By looking at traffic numbers before and after Black Friday, we can get a pretty good sense of the size of the US market. While not a perfect method, it's good enough for my purposes in this article. In May of 2011, PokerScout posted an analysis of post-Black Friday traffic. Given the relatively small gains realized by EU operators like 888 and Party, it seems safe to assume that the majority of traffic losses for Full Tilt Poker and PokerStars resulted from the absence of US players as opposed to a mass migration on the part of players from other countries. Based on those losses, and rough estimates of the smaller networks that still served US players, the pre-Black Friday market in the US consisted of something close to 16,000 average players - a participation rate of about 53 players per million - meaning we'd need a population just south of 10 million to launch our viable intrastate online poker room.
That rate, of course, is almost certainly depressed by a number of factors - the UIGEA, actions on the part of a few individual states to explicitly outlaw online gambling and a general perception among mainstream Americans that playing poker online was illegal. With such a large population, you would probably also expect significant variations in participation rates from state to state. You'd be right, and we'll cover that issue in a bit. For now, one final case study.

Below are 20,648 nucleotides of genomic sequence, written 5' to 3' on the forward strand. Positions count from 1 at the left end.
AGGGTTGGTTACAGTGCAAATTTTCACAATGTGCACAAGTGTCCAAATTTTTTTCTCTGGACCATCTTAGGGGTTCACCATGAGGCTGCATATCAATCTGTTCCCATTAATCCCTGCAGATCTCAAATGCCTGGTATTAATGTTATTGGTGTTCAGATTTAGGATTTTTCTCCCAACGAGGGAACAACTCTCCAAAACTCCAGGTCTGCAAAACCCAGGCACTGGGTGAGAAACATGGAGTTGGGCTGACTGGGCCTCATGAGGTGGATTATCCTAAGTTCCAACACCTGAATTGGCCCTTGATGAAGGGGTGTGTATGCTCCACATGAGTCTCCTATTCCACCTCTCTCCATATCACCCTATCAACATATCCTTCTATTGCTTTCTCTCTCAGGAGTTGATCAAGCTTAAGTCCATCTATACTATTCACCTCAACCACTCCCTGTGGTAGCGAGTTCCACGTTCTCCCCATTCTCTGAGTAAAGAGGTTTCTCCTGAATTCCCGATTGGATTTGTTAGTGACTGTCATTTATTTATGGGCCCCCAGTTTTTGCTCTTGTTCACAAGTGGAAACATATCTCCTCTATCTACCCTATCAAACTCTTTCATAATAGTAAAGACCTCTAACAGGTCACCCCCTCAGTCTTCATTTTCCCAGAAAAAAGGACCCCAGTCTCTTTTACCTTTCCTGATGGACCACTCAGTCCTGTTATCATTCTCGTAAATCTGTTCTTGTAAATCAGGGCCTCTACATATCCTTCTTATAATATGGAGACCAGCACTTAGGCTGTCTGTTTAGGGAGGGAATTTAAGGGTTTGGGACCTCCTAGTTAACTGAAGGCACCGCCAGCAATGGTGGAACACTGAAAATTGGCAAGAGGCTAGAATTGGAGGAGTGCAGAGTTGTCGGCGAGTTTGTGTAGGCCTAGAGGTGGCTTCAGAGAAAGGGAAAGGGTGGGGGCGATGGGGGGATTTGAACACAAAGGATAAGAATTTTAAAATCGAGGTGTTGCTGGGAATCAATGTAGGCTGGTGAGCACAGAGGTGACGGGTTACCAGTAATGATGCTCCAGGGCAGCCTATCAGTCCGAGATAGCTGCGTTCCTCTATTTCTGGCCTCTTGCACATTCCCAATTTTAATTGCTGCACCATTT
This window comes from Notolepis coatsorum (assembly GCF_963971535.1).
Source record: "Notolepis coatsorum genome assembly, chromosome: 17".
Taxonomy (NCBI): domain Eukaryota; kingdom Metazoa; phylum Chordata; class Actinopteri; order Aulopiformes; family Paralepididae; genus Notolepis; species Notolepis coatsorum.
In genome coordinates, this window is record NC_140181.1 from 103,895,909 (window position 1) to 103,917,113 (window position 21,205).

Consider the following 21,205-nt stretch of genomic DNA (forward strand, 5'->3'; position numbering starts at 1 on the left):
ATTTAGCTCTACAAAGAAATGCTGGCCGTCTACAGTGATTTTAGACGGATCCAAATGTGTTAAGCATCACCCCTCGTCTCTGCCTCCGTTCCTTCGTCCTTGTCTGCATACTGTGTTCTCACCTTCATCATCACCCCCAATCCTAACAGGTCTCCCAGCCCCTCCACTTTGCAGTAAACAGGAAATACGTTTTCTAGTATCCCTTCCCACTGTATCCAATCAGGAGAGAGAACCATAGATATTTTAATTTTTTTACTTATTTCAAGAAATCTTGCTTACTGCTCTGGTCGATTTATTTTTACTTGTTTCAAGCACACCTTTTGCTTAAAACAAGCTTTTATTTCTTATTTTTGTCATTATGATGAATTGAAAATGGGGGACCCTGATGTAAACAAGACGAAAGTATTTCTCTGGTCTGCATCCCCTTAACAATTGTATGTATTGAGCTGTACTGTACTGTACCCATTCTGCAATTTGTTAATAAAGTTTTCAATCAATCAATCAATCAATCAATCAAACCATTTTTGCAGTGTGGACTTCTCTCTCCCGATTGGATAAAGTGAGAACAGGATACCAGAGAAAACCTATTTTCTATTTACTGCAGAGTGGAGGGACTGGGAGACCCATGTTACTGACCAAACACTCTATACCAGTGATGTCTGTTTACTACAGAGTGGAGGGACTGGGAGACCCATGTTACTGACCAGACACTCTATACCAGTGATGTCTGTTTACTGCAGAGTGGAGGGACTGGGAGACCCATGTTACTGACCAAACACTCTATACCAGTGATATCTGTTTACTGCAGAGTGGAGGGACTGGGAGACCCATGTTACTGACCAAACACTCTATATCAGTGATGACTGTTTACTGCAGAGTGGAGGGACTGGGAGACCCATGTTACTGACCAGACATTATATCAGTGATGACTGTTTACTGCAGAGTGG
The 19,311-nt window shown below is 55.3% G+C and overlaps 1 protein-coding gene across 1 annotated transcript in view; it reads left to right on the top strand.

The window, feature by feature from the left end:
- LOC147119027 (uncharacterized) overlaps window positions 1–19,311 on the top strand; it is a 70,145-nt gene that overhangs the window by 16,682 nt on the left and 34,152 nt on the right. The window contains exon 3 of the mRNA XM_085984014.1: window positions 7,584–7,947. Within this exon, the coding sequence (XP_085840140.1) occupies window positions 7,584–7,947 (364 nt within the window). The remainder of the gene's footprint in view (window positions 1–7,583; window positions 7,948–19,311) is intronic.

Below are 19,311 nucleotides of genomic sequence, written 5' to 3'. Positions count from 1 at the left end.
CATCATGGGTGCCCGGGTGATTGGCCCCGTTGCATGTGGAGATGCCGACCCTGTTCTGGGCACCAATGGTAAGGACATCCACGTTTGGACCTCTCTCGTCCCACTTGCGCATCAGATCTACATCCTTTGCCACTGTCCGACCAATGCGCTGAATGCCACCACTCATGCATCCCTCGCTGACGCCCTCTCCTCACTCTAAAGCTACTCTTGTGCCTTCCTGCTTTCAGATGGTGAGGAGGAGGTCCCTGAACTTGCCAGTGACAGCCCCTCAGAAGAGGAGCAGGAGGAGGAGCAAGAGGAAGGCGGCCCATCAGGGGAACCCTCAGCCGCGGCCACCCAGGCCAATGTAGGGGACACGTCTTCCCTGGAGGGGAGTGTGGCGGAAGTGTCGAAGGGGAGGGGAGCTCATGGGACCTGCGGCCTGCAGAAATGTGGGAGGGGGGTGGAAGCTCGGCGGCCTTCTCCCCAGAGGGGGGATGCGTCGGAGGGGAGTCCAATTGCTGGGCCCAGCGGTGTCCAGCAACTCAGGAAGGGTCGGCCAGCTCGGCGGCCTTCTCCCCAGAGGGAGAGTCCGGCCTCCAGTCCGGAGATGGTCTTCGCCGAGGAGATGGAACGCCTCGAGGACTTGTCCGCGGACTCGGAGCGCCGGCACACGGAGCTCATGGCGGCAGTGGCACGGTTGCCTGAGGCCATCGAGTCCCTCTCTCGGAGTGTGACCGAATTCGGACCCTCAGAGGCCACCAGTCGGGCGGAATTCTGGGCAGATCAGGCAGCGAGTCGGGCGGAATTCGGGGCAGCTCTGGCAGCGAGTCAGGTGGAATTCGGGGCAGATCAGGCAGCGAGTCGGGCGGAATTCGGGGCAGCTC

After considering a large population, let's take a look at a fairly small one: Canada's Northwest Territory. With a population of only 43,000, it seems like an unlikely haven for online poker players - yet an analysis of the Canadian market found that the Northwest Territory had the highest participation rate of any region in the country at 2.45%. How does that translate into average players? Messily. Using PokerScout traffic data we can fix the total size of the pre-Black Friday market at about 63,000.
The analysis linked above concludes that Canada is responsible for about 5.75% of the global player pool, or 4,246 of the average players online during that period. The Northwest Territories, in turn, account for about .12% of the Canadian market, or about 5 of those players. If you could somehow replicate that region across the globe, you'd be looking at an online poker participation rate of 116 average players per million - meaning you'd only need a population of 4 to 5 million to hit our magic number for a sustainable online poker room.
So, to recap - Country, average players per million residents (ap / m) and the population threshold each country's rate suggests is necessary to generate and support a poker room of > 500 average players:
There's always a but. A few factors - such as GDP, Internet access rates and cultural attitudes - can significantly impact the participation rate of a given country or region. To give you an idea of just how significant an impact: According to 2010 research from Philander and Fiedler, the top US state by participation rate in online poker relative to population (Nevada) had a rate more than three times higher than the state with the lowest rate (South Carolina). The same research concludes that every 10k increase in GDP per capita increases participation rates in online poker by .1%.
It's way beyond my scope here to articulate the specific impacts of each factor, but it's safe to say that:
There are also a few reasons to believe that at least some states in the US could outperform their international (or historical) counterparts when it comes to online poker participation rates: